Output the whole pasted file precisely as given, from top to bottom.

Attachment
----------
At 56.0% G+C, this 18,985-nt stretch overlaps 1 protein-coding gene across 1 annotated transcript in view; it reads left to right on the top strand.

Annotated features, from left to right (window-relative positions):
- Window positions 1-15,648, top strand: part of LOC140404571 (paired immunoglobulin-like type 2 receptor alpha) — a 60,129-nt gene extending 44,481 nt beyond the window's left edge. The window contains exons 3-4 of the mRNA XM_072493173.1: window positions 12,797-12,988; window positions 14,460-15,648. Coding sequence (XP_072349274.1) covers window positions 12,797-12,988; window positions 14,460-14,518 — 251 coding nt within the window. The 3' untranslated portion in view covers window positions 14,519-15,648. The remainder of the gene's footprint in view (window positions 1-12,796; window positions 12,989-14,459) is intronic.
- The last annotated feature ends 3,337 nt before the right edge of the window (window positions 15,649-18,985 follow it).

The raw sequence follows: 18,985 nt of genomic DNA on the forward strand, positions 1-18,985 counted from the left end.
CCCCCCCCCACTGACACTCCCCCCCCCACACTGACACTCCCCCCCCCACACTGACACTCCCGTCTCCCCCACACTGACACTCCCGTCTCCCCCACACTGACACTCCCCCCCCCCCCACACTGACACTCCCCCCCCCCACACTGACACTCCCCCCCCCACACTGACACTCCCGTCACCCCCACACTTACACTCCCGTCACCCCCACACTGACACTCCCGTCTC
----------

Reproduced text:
At 56.0% G+C, this 18,985-nt stretch overlaps 1 protein-coding gene across 1 annotated transcript in view; it reads left to right on the top strand.

Annotated features, from left to right (window-relative positions):
- Window positions 1-15,648, top strand: part of LOC140404571 (paired immunoglobulin-like type 2 receptor alpha) — a 60,129-nt gene extending 44,481 nt beyond the window's left edge. The window contains exons 3-4 of the mRNA XM_072493173.1: window positions 12,797-12,988; window positions 14,460-15,648. Coding sequence (XP_072349274.1) covers window positions 12,797-12,988; window positions 14,460-14,518 — 251 coding nt within the window. The 3' untranslated portion in view covers window positions 14,519-15,648. The remainder of the gene's footprint in view (window positions 1-12,796; window positions 12,989-14,459) is intronic.
- The last annotated feature ends 3,337 nt before the right edge of the window (window positions 15,649-18,985 follow it).

The raw sequence follows: 18,985 nt of genomic DNA on the forward strand, positions 1-18,985 counted from the left end.
CCCCCCCCCACTGACACTCCCCCCCCCACACTGACACTCCCCCCCCCACACTGACACTCCCGTCTCCCCCACACTGACACTCCCGTCTCCCCCACACTGACACTCCCCCCCCCCCCACACTGACACTCCCCCCCCCCACACTGACACTCCCCCCCCCACACTGACACTCCCGTCACCCCCACACTTACACTCCCGTCACCCCCACACTGACACTCCCGTCTC